Hyperion HT-88 monoblock power amplifier Page 2

In recent weeks, the Hyperion HT-88s have performed without flaw in two different systems. They've driven those same Quad ESLs, now in my much larger living room (ca 21' by 27'), as well as the Audio Note AN-E/SPe HE loudspeakers in the listening room described above. In both cases the amps were driven by my Shindo Masseto preamplifier (output impedance: 600 ohms), using either Shindo silver or Audio Note AN-Vx interconnects. For the most part I relied on the AC cords supplied with the HT-88s as standard equipment, although some aftermarket upgrades I tried had an audible effect. Speaker cables varied, an old pair of Audio Note AN-SPe silvers giving the best results.

A bit of miscellany: While there were, of course, audible differences among the Hyperion amplifiers' 4, 8, and 16 ohm speaker taps, I always found myself preferring the 8 ohm secondaries. Go figure.

Listening
Back to the Quad ESL, a loudspeaker notoriously difficult for any amplifier to drive: Its impedance varies from a peak of 36 ohms (80–100Hz) to less than 2 ohms (at 20kHz), and the trip from one extreme to the other is less than straight. The Quad also demands more voltage than some in order to give full-range sound at reasonable volumes—but its voltage ceiling isn't a great deal higher than its voltage floor, especially if modern protection circuitry hasn't been retrofitted. Consequently, although the ESL is linked in most audiophiles' minds with tube amplifiers, not just any tube amp will do. Of vintage designs, the Quad II and the Leak Stereo 20 top most people's lists, along with a handful of others in the 15–40W range. But be forewarned: A certain amount of global negative feedback, to minimize output impedance and flatten the amp-plus-speaker response curve, appears to be a requirement—one of virtually deal-breaking proportions.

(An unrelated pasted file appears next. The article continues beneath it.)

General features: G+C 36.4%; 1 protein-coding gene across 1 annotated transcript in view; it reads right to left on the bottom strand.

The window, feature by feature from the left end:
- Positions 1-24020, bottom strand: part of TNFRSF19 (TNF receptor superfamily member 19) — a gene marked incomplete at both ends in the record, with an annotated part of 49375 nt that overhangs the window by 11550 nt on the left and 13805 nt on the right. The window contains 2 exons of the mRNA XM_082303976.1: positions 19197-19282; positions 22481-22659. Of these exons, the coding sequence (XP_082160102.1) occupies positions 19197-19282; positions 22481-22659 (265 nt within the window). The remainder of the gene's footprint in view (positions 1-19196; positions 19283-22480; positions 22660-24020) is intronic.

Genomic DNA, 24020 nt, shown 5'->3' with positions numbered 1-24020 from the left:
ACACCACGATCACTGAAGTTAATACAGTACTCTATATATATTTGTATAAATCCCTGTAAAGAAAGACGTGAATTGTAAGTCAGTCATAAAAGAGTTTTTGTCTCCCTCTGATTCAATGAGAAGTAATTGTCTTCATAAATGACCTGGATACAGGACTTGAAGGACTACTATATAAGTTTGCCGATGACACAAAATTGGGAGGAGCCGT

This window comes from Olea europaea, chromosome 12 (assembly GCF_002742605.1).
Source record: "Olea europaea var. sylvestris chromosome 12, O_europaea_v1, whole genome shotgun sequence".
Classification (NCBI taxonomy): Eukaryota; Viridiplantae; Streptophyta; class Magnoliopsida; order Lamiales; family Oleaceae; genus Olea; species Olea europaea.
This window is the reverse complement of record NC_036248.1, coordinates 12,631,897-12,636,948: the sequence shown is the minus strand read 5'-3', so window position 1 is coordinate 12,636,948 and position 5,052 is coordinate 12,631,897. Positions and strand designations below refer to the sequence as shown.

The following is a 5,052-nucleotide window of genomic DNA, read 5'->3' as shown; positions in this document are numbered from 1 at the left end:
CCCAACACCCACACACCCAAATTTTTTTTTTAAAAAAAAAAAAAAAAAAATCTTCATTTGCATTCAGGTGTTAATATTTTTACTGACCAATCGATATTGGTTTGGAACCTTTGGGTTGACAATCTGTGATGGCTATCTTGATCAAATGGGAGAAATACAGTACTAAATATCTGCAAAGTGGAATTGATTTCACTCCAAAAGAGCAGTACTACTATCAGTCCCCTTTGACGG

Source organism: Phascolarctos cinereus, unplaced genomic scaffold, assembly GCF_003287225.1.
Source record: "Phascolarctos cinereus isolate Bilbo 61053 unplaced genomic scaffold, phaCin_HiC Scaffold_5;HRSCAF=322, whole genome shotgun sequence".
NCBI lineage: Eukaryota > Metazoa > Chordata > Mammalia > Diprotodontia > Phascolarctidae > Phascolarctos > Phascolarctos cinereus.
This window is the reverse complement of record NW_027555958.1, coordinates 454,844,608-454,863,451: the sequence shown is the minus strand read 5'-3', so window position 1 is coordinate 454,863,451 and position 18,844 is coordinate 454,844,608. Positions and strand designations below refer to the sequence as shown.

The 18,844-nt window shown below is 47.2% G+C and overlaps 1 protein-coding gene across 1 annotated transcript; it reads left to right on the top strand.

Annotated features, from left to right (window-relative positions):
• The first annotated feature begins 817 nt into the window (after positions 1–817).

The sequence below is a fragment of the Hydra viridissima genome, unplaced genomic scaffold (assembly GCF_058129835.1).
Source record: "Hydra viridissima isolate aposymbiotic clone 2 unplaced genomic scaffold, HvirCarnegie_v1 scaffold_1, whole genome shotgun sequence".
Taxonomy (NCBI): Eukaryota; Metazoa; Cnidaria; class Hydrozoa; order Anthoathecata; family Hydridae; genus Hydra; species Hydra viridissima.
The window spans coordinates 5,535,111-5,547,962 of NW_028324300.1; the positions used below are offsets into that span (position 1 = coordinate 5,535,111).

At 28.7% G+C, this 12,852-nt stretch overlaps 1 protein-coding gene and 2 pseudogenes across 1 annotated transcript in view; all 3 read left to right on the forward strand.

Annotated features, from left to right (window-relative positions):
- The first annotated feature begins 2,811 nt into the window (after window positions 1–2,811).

H

yperion's literature doesn't specify the amount of feedback they've engineered into their amp; the HT-88 exhibited sufficient gain in my system that I assumed its feedback is no more than moderate. In any event, the HT-88 drove the ESL with acceptably flat power response, exaggerated mid- and upper-bass content being objectionable only on certain recordings: 1970s rock such as the Band's Stage Fright (CD, Capitol 25395-2) and Procol Harum's Something Magic (LP, Chrysalis CHR 1130) were among the most trying.

Predictably, small-scale classical music fared best with this combination. And if only because that material is itself why some Quad enthusiasts find the strength to go on living from day to day, the beauty of the pairing can't be ignored.